ANALYSIS

Maine Republicans may suspend rules to pass their redistricting plan

Posted Sept. 23, 2011, at 7:28 p.m.
Last modified Sept. 25, 2011, at 7:13 a.m.

AUGUSTA, Maine — Despite repeated attempts over the last few weeks, Republicans and Democrats in Augusta have not come together on a congressional redistricting plan, setting up a legislative showdown during next week’s special session.

When the dust settles, one of two plans likely will be approved by the GOP-controlled House and Senate, but neither plan is expected to get a two-thirds majority.

Republicans indicated on Friday that they plan to pass their plan — one Democrats strongly oppose — with a simple majority vote, something that goes against not only tradition but also requires a temporary suspension of rules.

“To be honest, I’d like to see a consensus, but there is ample precedent for a simple majority,” said Senate President Kevin Raye, R-Perry. “The Democrats used that provision many times when they were in charge.”

Democrats vowed to fight, but they understand the math is not in their favor.

“I’m very disappointed, especially since we have found compromise on the toughest issues this session like the budget and regulatory reform,” said House Minority Leader Emily Cain of Orono. “It is wrong to change the rules in the middle of the game just because you can’t win.”

So what does it all mean politically?

Depending on the tenor of next Tuesday’s debate, it could set the stage for the 125th Legislature’s second regular session, which convenes in January.

If Republicans stick with their plan, which some critics have called a radical shift designed to improve the party’s chances in the next 2nd District race, Democrats could be less likely to compromise on other matters.

Gov. Paul LePage and House and Senate Republicans hope to advance an ambitious agenda that builds off the successes of the first session, but they could need the minority party’s help.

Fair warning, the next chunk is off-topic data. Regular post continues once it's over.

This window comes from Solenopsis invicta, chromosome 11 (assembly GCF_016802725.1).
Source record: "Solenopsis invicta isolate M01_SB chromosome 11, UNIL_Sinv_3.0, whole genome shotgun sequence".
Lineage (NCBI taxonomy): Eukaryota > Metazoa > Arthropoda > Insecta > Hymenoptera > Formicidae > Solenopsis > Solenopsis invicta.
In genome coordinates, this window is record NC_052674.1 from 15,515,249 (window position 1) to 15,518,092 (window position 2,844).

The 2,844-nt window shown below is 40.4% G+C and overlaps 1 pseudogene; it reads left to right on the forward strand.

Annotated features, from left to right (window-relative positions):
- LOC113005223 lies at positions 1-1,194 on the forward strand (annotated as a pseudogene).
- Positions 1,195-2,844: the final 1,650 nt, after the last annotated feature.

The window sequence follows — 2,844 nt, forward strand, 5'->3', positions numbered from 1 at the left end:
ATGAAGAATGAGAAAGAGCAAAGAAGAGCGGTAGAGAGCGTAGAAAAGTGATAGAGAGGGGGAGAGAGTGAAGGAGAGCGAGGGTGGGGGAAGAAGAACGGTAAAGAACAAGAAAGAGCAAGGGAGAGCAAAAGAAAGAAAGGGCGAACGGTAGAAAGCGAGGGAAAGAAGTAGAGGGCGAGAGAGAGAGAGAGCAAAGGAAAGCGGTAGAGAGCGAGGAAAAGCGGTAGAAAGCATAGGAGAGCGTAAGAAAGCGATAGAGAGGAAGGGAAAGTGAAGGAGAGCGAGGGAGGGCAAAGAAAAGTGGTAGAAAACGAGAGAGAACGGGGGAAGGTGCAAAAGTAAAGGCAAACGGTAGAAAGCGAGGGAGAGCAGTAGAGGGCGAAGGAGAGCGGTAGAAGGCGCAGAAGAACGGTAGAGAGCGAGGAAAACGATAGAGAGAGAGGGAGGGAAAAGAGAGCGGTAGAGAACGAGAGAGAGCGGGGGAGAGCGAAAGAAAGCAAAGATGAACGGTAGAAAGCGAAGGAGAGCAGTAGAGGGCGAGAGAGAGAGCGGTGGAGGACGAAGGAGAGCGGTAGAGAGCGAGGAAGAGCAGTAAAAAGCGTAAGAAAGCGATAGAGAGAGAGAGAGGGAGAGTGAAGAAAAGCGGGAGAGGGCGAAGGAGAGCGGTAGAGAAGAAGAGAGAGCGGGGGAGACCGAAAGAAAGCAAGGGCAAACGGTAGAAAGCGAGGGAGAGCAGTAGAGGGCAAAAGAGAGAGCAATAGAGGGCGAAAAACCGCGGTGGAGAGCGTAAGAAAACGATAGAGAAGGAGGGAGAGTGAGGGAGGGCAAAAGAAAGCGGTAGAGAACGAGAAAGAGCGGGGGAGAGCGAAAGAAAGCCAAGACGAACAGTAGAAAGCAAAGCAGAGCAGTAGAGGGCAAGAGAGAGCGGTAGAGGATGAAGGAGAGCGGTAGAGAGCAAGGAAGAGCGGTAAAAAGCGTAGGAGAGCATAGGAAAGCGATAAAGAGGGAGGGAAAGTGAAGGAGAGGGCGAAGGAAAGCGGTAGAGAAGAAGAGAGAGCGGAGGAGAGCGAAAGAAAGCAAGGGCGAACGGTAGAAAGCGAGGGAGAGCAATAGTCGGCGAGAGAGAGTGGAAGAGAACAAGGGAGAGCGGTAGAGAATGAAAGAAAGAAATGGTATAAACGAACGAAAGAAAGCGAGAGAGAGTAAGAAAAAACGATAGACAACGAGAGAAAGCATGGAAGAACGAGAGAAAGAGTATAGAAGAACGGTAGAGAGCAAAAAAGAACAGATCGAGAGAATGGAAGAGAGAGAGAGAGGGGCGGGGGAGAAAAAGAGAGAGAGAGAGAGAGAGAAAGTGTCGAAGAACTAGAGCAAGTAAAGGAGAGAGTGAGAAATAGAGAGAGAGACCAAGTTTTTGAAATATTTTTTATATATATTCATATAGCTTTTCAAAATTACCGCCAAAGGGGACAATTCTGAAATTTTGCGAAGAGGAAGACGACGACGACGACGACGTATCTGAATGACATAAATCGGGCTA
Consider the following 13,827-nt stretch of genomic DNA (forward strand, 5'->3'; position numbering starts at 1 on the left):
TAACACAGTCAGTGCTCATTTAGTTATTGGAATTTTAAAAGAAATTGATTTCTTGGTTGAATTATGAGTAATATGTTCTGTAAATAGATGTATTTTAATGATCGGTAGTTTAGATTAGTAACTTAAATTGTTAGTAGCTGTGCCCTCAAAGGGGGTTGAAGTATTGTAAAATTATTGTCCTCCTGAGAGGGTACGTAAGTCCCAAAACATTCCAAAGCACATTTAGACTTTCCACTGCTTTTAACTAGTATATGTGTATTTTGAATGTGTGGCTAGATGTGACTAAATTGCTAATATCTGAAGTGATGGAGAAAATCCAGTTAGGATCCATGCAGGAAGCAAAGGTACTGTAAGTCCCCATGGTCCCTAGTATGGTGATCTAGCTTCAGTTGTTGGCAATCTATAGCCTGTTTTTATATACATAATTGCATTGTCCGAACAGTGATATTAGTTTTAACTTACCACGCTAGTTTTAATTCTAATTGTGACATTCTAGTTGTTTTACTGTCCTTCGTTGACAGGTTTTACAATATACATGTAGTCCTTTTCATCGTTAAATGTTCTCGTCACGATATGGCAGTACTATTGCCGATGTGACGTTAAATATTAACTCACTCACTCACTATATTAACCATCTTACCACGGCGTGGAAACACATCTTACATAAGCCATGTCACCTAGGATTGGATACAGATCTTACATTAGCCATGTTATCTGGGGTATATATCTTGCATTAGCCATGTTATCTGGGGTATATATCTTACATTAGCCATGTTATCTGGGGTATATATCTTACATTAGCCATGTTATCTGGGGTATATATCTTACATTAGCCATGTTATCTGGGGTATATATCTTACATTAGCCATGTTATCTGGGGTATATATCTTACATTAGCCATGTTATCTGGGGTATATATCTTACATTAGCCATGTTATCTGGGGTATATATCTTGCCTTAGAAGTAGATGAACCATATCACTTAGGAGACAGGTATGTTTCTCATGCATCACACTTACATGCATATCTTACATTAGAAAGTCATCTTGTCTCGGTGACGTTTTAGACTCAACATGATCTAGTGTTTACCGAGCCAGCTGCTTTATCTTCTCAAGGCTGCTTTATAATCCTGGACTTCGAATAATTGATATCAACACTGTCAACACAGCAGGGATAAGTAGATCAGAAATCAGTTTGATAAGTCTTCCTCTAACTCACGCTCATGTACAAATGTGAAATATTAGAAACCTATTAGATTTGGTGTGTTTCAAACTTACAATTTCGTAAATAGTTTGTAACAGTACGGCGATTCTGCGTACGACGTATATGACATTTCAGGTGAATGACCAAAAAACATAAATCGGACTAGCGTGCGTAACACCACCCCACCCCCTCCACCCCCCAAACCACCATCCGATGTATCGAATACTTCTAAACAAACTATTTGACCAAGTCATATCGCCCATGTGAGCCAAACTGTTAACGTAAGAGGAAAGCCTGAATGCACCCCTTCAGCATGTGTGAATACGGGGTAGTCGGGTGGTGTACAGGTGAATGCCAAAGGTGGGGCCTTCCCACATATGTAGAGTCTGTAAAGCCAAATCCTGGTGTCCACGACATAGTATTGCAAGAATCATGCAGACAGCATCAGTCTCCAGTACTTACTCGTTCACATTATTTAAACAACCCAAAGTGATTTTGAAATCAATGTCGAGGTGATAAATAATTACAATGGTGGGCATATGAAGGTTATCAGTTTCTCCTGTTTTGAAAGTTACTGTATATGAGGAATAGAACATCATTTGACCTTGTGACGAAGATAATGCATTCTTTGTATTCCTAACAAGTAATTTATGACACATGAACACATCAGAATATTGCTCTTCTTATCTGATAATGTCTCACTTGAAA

“It’s definitely going to give pause to Democrats if the rules are going to be changed in order to put forward certain agendas,” said Sen. Seth Goodall of Richmond, the Democrats’ lead negotiator on redistricting. “We should be moving forward in good faith but we don’t believe they are doing that.”

Raye argued it’s the Democrats holding up compromise with “public posturing and partisan broadsides.”

Here is what’s on the table Tuesday regarding redistricting:

The Democrats’ “Vassalboro-Gardiner plan” shifts the Kennebec County towns of Gardiner, Vassalboro, Vienna, Rome and Unity Township into the 2nd District and moves Oakland and Wayne into the 1st District.

Their plan, the third option offered by Democrats, achieves the population deviation of one that Republicans said was essential. It affects about 20,000 voters and splits only Kennebec County, which already is divided between the 1st and 2nd Districts.

Republicans don’t like it because it protects the status quo.

The Republicans’ “Western Maine plan” moves Lincoln, Knox and Sagadahoc counties from the 1st District to the 2nd District and moves Oxford and Androscoggin counties from the 2nd to the 1st.